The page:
Doctor insights on:
Does The Flu Vaccine Cause Your Arm To Get Sore
Reaction to vaccine: Not unusual. As long as this gets better and disappears within a few days you should be fine. This is probably a lymph node enlarging in reaction to the vaccine stimulus, and doing its job appropriately. If it does not get better or seems worse then get to a doctor ASAP. ...Read moreSee 1 more doctor answer
Latin word for cow, vacca, because of the smallpox/cowpox work of edward jenner, vaccination is the administration of a substance, live organism or otherwise, that stimulates the immune response to prevent a specific disease. Primarily a preventative procedure, some vaccines can ...Read more
My daughter is due for her second dose of the flu shot but also do for her 12 minth shots as well how far apart should she get her vaccines?
Together: It is fine for these to be given on the same day at the same time. ...Read more
The trouble with flu: Yearly, we have at least 6 flu strains circulating the globe. The drug makers use surveillance data to pick the 3-4 top strains in March, and rush to put that into a vaccine. More strains would weaken the protection provided by the vaccine to those strains included. By the fall/winter, newer strains can develop and air travel brings them to you. The vaccine helps, but cannot stop all flus. ...Read moreSee 1 more doctor answer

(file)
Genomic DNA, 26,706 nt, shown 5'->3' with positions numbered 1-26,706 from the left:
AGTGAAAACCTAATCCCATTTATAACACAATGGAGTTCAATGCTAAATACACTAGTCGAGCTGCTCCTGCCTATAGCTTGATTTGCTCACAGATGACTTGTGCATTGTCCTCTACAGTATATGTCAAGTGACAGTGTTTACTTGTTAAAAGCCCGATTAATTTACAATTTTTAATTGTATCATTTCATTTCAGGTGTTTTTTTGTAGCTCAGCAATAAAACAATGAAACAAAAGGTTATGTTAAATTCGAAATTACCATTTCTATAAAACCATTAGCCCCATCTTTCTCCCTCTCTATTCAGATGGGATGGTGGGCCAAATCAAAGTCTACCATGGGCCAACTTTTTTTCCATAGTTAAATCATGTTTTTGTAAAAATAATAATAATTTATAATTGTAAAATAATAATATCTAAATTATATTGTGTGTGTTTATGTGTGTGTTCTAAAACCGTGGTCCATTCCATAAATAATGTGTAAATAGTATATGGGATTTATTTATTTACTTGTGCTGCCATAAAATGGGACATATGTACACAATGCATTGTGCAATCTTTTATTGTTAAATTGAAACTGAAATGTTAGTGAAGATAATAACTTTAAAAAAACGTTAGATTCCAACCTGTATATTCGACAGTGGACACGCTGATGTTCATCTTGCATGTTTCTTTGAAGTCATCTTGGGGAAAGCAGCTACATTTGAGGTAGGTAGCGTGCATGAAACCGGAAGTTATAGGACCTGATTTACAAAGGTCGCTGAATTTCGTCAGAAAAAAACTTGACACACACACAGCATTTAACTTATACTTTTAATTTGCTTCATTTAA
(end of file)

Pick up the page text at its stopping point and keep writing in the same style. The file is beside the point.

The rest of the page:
I have never had a flu shot get the flu once a year. Are these super flus bring created by your vaccine eventually gonna get me and prob devour me ?
Odd question: There are no "super flu bugs" created by vaccines. Vaccines are derived from strains created in nature.Nature sometimes mutates a flu strain to such a degree that a major part of the world population has never had a similar flu and it may reek havoc, as it did near the end of WWI. Since you get the flu every year, you likely have some partial immunity to new strains and don't get it as bad as some ...Read more
NO: No, the flu shot is a dead vaccination and not able to pass infection. There is no live virus there to cause infection and therefore zero percent chance of this occuring. The nasal flu vaccine, on the other hand, is a live virus vaccine. However, it is engineered to die at body temperature and therefore not able to cause significant illness. It may cause runny nose and congestion but not full. ...Read moreSee 1 more doctor answer
No!: No, the flu shot is a dead vaccination and not able to pass infection. There is no live virus there to cause infection and therefore zero percent chance of this occuring. The nasal flu vaccine, on the other hand, is a live virus vaccine. However, it is engineered to die at body temperature and therefore not able to cause significant illness. It may cause runny nose and congestion but not full flu. ...Read moreSee 2 more doctor answers
Yes: Anyone 6 months of age or older should get a flu vaccination to help prevent catching influenza a or b, or the h1n1 swine flu. One can skip the vaccination if he is allergic to it. People at higher risk for severe influenza symptoms include pregnant women, the elderly, the immunosuppressed, asthmatics, young children and babies, etc... High-risk persons should definitely get vaccinated. ...Read moreSee 1 more doctor answer
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